by Ann Denis, University of Ottawa, Canada, President RC05, and former ISA Vice-President for Research 2002-2006
Women’s Worlds, an international interdisciplinary conference on women held every three years in different parts of the world, was co-hosted this year by Carleton University and the University of Ottawa/Université d’Ottawa, with the support of Université du Québec en Outaouais and St. Paul University. It took place in Ottawa-Gatineau, July 3-7. The 2000 registrations, some 800 presenters and participation from 92 countries underline the international breadth of the conference, while the daily plenary was complemented by a plethora of concurrent sessions (often up to 30 sessions in each of 3 time slots for the day). Participants were from academe and activist communities, and had diverse understandings about feminism and the inclusion of women (or its absence). This was a rich opportunity to dialogue and learn from each other.
The overall conference theme was ‘Connect, converse. Inclusions, exclusions, seclusions: living in a globalized world.’ Thus diversity and the international were fore-grounded. There was one theme each day: breaking cycles, breaking ceilings, breaking barriers, and breaking ground – in other words, from challenges to the constraints on women to innovations for a more inclusive and equitable future. Within each of these broad themes, sessions focused on such substantive areas as microcredit, HIV-AIDS, violence against women, women and the arts, and many more. In some sessions traditional conference papers were presented, in others there were conversations among presenters on a structured series of themes (and this was the format of all the plenaries), in still others the organizer led a focused discussion/reflection with those in attendance, and sometimes there were reports of initiatives aimed at greater autonomy or participation by women.
A distinctive feature of Women’s Worlds 2011 was that it was trilingual – in English, French and Spanish. There was limited interpretation, concentrated in the plenaries. Some sessions were bilingual (with informal interpretation if needed) and others were exclusively in French or Spanish. This was also a conference which attended thoughtfully to disability/accessibility (for example, by sign language in sessions and wheelchair accessibility), and to the inclusion of young women, and aboriginal women. Each of these concerns was evident in the conference organization and programming. The inclusiveness and richness facilitated by consultation with advisory groups from each of these communities were evident throughout. Finally, this was a conference of participation by and dialogue between the academy and the community, and was very international in scope.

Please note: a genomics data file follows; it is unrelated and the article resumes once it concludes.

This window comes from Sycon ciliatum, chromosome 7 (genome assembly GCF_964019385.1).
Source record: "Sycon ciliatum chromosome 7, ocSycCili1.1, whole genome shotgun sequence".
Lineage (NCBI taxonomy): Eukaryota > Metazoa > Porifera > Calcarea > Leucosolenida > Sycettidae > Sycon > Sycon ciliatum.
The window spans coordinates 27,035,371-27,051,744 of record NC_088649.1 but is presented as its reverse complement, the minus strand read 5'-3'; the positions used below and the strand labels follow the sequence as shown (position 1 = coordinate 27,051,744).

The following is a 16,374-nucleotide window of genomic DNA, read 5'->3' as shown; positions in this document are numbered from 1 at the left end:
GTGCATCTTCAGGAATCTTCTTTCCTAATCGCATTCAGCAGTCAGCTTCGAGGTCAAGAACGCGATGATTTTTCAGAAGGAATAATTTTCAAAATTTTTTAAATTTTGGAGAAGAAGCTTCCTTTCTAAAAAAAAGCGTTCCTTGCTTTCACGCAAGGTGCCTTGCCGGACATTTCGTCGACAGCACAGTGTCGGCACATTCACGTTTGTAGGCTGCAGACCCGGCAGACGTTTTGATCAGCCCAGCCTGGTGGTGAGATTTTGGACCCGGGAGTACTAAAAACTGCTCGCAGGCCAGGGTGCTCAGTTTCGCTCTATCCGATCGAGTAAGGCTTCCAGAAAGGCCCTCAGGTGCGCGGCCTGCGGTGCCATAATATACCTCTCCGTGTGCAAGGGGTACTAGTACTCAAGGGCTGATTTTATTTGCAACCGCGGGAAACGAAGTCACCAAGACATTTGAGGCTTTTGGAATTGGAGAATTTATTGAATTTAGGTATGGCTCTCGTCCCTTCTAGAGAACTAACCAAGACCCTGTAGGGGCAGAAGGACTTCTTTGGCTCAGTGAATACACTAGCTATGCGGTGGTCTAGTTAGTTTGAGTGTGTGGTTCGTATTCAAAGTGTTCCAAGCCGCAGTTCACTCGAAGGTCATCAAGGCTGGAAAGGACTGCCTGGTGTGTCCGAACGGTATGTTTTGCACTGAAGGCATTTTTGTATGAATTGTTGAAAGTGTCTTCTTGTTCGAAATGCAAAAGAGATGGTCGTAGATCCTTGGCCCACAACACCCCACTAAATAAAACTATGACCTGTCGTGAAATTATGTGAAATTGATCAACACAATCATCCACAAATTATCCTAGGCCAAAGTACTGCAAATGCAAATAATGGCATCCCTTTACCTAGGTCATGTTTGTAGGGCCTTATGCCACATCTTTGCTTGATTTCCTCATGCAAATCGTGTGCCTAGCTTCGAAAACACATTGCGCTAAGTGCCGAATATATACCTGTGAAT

I have concentrated on conference organization rather than the content of the presentations in the hopes of providing a bit of the flavor of the conference, rather than a necessarily selective account of a few sessions – those I attended.
Members of RC32 of the ISA, Women in Society, were once again active participants at Women’s Worlds 2011: in addition to organizing a RC32 brown bag lunch for exchange of news about our recent and upcoming activities, and a RC32 information table at the WW11 Bazaar, RC32 Chair, Evie Tastsoglou, circulated a list (now on the ISA website for RC32) of the extensive and diverse RC32 participation at Women’s Worlds, all of which helped us get in contact with each other, and showcased RC32.
For more information about Women’s Worlds, including video clips and a discussion forum, along with a full listing of the program – which gives a more comprehensive taste of the range of speakers and topics than I could hope to do – see http://www.womensworlds.ca. The next Women’s Worlds conference is in three years (2014): like the four I have attended since 1993 it is sure to be thought-provoking and energizing.